The serotonin syndrome can be distinguished from neuroleptic malignant syndrome in most cases by a detailed history of medication use, with particular attention to recent dosage changes and the presence of tremor and abnormal movements but the absence of severe rigidity. Treatment of this condition includes removal of the offending drug and supportive management, though 5-HT1A antagonists might have a role.[33, 36]
Malignant hyperthermia (MH) occurs after administration of halogenated inhalational anesthetics (eg, halothane) or depolarizing muscle relaxants (eg, succinylcholine) to genetically susceptible individuals. An underlying defect is an autosomal dominant mutation in the ryanodine receptor, which leads to excessive calcium release from the sarcoplasmic reticulum in skeletal muscle when one of the above agents is administered. A multifactorial pattern of inheritance also has been postulated.
Malignant hyperthermia can be distinguished readily by history. Treatment is based on supportive care, use of dantrolene to decrease calcium release, and subsequent avoidance of precipitating medications. No evidence shows that neuroleptic malignant syndrome occurs more frequently in patients susceptible to malignant hyperthermia.
General medical conditions that might mimic neuroleptic malignant syndrome include the following:
Central nervous system infections
Rhabdomyolysis in Emergency Medicine - DELETE
Selective Serotonin Reuptake Inhibitor Toxicity
Rosebush PI, Mazurek MF. Serum iron and neuroleptic malignant syndrome. Lancet. 1991 Jul 20. 338(8760):149-51. [Medline].
Tse L, Barr AM, Scarapicchia V, Vila-Rodriguez F. Neuroleptic Malignant Syndrome: A Review from a Clinically Oriented Perspective. Curr Neuropharmacol. 2015. 13 (3):395-406. [Medline].
Chiou YJ, Lee Y, Lin CC, Huang TL. A Case Report of Catatonia and Neuroleptic Malignant Syndrome With Multiple Treatment Modalities: Short Communication and Literature Review. Medicine (Baltimore). 2015 Oct. 94 (43):e1752. [Medline].
DELAY J, PICHOT P, LEMPERIERE T, ELISSALDE B, PEIGNE F. [A non-phenothiazine and non-reserpine major neuroleptic, haloperidol, in the treatment of psychoses]. Ann Med Psychol (Paris). 1960 Jan. 118(1):145-52. [Medline].
Trollor JN, Chen X, Chitty K, Sachdev PS. Comparison of neuroleptic malignant syndrome induced by first- and second-generation antipsychotics. Br J Psychiatry. 2012 Jul. 201(1):52-6. [Medline].
Trollor JN, Chen X, Sachdev PS. Neuroleptic malignant syndrome associated with atypical antipsychotic drugs. CNS Drugs. 2009. 23(6):477-92. [Medline].
Gurrera RJ, Caroff SN, Cohen A, Carroll BT, DeRoos F, Francis A, et al. An international consensus study of neuroleptic malignant syndrome diagnostic criteria using the Delphi method. J Clin Psychiatry. 2011 Sep. 72(9):1222-8. [Medline].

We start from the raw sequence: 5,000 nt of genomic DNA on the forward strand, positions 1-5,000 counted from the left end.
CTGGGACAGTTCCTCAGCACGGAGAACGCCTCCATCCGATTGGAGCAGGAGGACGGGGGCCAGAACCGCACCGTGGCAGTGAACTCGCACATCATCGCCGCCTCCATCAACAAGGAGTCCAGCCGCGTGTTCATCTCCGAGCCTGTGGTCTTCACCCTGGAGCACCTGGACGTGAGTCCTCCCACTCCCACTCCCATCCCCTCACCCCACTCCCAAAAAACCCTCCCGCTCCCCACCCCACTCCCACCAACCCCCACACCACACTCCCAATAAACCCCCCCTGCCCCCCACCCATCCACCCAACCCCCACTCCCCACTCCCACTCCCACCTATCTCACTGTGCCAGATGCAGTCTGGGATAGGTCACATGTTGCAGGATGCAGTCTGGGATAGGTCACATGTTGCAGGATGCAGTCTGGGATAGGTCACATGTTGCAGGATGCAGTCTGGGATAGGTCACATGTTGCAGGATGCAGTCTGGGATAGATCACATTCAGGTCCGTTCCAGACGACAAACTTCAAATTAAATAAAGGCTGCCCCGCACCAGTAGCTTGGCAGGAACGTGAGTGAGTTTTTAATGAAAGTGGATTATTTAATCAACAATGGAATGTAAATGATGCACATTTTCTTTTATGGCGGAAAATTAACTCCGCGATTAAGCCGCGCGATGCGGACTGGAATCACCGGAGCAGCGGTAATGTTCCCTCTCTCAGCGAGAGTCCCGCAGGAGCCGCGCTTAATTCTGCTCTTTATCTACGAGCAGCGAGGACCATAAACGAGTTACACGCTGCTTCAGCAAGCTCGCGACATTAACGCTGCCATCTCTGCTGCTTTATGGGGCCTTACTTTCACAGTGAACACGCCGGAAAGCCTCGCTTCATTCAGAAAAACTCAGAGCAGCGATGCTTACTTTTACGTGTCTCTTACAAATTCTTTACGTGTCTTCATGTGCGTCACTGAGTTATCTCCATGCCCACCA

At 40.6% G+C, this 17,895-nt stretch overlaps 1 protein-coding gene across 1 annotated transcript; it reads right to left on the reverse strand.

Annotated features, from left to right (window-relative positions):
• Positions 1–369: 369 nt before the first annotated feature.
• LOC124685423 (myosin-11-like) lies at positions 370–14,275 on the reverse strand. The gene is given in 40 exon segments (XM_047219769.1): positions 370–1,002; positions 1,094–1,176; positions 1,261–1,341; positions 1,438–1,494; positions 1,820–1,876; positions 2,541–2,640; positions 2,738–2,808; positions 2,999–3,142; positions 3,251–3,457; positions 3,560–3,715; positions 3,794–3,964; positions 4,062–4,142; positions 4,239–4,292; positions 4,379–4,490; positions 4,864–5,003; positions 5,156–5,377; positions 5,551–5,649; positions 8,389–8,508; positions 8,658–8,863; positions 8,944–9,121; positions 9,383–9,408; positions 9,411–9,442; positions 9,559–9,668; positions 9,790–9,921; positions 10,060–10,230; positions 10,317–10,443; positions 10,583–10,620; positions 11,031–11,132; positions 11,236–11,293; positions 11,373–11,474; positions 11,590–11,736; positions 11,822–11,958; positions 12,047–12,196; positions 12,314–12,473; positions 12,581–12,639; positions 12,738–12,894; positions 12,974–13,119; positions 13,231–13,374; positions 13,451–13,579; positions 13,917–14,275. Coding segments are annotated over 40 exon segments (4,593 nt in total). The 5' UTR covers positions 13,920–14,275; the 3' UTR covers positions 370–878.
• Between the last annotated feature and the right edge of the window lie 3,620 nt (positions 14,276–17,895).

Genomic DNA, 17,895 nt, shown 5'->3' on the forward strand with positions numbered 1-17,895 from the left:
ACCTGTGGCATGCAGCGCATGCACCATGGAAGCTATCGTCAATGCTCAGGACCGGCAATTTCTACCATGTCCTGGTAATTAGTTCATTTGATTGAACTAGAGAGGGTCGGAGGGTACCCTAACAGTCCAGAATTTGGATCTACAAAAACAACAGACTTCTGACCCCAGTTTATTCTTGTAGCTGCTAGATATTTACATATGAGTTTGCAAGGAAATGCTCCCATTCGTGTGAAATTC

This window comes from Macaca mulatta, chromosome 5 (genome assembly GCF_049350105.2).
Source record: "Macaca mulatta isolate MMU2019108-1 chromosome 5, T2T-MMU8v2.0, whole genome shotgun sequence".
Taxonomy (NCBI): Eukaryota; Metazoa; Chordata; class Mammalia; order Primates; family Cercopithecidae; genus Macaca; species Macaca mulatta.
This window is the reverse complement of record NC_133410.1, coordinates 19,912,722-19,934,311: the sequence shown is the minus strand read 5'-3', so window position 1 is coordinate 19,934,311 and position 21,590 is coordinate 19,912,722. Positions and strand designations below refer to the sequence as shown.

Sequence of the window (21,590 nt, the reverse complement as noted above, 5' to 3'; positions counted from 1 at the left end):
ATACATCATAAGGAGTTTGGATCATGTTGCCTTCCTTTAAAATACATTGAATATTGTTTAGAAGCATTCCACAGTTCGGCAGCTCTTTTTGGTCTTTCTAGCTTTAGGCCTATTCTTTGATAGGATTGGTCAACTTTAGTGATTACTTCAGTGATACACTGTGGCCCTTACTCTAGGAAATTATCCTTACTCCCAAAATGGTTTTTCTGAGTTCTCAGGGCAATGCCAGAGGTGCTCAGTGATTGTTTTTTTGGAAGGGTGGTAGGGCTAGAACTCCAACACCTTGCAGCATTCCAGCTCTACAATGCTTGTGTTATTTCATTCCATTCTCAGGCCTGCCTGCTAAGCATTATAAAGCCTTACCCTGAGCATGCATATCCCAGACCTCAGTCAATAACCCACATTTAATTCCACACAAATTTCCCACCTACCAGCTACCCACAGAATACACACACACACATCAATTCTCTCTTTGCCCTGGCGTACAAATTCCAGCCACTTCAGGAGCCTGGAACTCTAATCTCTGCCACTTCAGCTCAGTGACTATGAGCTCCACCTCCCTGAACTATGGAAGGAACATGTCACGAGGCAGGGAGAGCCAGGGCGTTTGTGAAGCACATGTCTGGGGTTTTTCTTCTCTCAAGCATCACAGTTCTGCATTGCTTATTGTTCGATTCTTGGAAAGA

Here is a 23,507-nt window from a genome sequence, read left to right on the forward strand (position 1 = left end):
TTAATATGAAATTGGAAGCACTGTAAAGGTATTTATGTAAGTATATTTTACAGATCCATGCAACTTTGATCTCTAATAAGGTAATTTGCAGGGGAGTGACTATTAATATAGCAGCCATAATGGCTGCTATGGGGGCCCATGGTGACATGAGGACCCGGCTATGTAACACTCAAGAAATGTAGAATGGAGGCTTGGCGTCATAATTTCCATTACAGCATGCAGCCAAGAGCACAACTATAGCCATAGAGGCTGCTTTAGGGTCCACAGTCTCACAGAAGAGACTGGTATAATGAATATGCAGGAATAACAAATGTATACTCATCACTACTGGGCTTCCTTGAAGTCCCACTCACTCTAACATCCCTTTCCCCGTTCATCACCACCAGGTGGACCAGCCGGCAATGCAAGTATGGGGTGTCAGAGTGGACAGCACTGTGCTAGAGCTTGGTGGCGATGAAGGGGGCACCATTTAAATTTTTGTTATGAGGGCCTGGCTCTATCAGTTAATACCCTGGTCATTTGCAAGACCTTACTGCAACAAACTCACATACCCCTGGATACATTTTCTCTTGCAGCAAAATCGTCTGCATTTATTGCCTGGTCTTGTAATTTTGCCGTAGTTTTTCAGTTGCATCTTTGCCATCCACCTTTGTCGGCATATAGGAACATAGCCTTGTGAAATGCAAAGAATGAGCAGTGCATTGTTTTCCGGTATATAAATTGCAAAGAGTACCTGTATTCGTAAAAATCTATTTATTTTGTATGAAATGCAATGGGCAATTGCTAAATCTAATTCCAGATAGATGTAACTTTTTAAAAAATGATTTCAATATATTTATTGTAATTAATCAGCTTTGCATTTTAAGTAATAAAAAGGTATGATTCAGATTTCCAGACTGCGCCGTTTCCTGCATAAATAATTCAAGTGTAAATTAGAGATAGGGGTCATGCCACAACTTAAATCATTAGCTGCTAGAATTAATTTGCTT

Jauss M, Krack P, Franz M, Klett R, Bauer R, Gallhofer B, et al. Imaging of dopamine receptors with [123I]iodobenzamide single-photon emission-computed tomography in neuroleptic malignant syndrome. Mov Disord. 1996 Nov. 11(6):726-8. [Medline].
Gurrera RJ. Sympathoadrenal hyperactivity and the etiology of neuroleptic malignant syndrome. Am J Psychiatry. 1999 Feb. 156(2):169-80. [Medline].
Ehara H, Maegaki Y, Takeshita K. Neuroleptic malignant syndrome and methylphenidate. Pediatr Neurol. 1998 Oct. 19(4):299-301. [Medline].
Keck PE Jr, Pope HG Jr, Cohen BM, McElroy SL, Nierenberg AA. Risk factors for neuroleptic malignant syndrome. A case-control study. Arch Gen Psychiatry. 1989 Oct. 46(10):914-8. [Medline].
Paparrigopoulos T, Tzavellas E, Ferentinos P, Mourikis I, Liappas J. Catatonia as a risk factor for the development of neuroleptic malignant syndrome: report of a case following treatment with clozapine. World J Biol Psychiatry. 2009. 10(1):70-3. [Medline].
Sachdev P, Mason C, Hadzi-Pavlovic D. Case-control study of neuroleptic malignant syndrome. Am J Psychiatry. 1997 Aug. 154(8):1156-8. [Medline].
Alexander PJ, Thomas RM, Das A. Is risk of neuroleptic malignant syndrome increased in the postpartum period?. J Clin Psychiatry. 1998 May. 59(5):254-5. [Medline].
Otani K, Horiuchi M, Kondo T, Kaneko S, Fukushima Y. Is the predisposition to neuroleptic malignant syndrome genetically transmitted?. Br J Psychiatry. 1991 Jun. 158:850-3. [Medline].
Rosebush PI, Stewart TD, Gelenberg AJ. Twenty neuroleptic rechallenges after neuroleptic malignant syndrome in 15 patients. J Clin Psychiatry. 1989 Aug. 50(8):295-8. [Medline].
Manu P, Sarpal D, Muir O, Kane JM, Correll CU. When can patients with potentially life-threatening adverse effects be rechallenged with clozapine? A systematic review of the published literature. Schizophr Res. 2012 Feb. 134(2-3):180-6. [Medline]. [Full Text].